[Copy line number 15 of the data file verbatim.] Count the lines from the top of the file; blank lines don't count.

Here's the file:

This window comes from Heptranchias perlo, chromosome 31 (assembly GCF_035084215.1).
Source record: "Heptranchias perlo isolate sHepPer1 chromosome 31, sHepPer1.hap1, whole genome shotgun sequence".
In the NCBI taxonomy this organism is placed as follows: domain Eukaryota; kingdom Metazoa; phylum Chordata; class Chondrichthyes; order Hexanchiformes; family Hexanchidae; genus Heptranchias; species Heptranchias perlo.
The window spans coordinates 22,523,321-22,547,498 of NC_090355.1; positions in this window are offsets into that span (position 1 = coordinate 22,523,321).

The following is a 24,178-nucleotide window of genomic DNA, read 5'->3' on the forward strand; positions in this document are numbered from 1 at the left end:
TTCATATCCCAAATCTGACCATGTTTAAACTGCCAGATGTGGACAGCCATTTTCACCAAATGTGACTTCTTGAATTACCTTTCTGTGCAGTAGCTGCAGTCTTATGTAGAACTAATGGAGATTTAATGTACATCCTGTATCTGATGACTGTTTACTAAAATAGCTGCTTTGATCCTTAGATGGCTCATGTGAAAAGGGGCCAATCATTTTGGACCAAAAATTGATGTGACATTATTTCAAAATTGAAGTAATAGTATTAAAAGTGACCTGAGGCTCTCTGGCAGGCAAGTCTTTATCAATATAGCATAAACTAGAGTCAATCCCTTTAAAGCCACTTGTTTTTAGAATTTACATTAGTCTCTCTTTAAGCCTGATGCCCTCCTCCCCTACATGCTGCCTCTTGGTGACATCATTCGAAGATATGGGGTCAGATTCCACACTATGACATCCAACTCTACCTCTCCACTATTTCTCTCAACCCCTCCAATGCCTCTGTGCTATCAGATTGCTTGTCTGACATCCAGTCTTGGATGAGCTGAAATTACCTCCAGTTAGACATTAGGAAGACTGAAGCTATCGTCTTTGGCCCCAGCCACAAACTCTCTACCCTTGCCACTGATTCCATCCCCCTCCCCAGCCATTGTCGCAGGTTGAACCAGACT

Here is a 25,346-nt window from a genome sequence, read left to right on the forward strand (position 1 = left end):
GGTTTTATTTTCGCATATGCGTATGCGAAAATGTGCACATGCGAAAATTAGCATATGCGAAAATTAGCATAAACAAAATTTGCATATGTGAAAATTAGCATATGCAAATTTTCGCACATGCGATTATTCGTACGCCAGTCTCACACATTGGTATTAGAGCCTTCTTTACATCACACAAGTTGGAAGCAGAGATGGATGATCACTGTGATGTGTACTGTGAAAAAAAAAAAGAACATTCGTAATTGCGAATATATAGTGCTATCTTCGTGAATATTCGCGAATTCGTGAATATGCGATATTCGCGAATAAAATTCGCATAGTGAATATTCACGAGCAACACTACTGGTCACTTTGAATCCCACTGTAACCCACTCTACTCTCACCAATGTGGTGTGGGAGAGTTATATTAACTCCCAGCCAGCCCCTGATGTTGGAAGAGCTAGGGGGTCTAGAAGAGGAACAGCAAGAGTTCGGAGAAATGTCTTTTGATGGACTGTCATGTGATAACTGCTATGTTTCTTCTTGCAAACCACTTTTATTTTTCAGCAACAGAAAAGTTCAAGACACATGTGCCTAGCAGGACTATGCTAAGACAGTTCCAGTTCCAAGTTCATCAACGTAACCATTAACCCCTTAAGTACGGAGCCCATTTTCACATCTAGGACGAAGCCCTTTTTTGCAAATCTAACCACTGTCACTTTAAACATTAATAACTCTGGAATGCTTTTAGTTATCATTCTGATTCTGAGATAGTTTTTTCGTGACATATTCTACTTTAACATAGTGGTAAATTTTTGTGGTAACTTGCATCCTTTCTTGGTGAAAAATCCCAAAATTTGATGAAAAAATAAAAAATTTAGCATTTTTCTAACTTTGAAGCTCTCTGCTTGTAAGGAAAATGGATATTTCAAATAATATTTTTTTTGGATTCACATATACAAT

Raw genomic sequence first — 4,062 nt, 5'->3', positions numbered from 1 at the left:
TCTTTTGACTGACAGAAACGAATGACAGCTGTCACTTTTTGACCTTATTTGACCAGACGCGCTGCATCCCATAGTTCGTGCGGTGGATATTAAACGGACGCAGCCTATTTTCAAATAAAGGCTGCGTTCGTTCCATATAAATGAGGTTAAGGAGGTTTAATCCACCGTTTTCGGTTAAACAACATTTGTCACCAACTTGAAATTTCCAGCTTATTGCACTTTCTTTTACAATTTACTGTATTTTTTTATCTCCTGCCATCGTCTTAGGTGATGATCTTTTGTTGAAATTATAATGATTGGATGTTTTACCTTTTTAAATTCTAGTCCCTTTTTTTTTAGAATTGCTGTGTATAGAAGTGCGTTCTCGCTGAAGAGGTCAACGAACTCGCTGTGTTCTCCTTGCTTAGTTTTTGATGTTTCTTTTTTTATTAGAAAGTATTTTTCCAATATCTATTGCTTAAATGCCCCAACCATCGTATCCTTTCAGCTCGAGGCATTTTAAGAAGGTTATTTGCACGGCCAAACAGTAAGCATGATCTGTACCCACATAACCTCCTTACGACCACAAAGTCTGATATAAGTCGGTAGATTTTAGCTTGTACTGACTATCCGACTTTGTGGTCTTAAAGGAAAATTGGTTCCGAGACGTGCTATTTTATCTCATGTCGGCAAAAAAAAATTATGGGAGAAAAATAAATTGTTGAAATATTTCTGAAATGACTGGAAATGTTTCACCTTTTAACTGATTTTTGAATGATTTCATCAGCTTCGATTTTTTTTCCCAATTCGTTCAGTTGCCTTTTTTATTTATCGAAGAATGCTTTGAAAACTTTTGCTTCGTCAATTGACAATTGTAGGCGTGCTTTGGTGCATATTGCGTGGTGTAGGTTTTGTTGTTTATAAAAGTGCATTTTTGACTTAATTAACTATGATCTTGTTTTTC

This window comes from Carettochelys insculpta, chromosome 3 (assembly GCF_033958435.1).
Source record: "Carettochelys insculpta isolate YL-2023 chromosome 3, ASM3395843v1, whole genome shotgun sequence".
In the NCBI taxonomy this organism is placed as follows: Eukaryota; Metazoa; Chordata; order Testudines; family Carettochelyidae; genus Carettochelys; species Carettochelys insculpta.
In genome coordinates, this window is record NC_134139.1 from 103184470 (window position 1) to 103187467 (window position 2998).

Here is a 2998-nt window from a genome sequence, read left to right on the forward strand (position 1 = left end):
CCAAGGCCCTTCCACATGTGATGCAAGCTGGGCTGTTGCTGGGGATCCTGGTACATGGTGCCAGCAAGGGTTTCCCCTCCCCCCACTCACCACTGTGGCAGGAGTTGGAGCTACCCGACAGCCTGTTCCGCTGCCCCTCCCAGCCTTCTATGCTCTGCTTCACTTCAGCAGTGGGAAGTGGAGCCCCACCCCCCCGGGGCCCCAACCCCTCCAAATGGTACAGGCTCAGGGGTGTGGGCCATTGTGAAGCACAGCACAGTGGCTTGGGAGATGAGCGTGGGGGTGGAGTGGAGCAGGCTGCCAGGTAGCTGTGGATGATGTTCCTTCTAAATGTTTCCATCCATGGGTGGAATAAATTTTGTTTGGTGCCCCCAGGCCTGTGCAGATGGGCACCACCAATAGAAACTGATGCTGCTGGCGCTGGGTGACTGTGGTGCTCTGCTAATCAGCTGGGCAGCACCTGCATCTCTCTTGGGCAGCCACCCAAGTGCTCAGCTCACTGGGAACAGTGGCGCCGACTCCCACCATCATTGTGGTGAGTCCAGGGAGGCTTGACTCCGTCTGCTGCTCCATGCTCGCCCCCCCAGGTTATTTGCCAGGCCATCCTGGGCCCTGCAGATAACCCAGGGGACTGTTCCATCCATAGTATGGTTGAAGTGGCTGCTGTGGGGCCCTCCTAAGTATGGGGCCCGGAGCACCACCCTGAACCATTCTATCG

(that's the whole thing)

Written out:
Here is a 2998-nt window from a genome sequence, read left to right on the forward strand (position 1 = left end):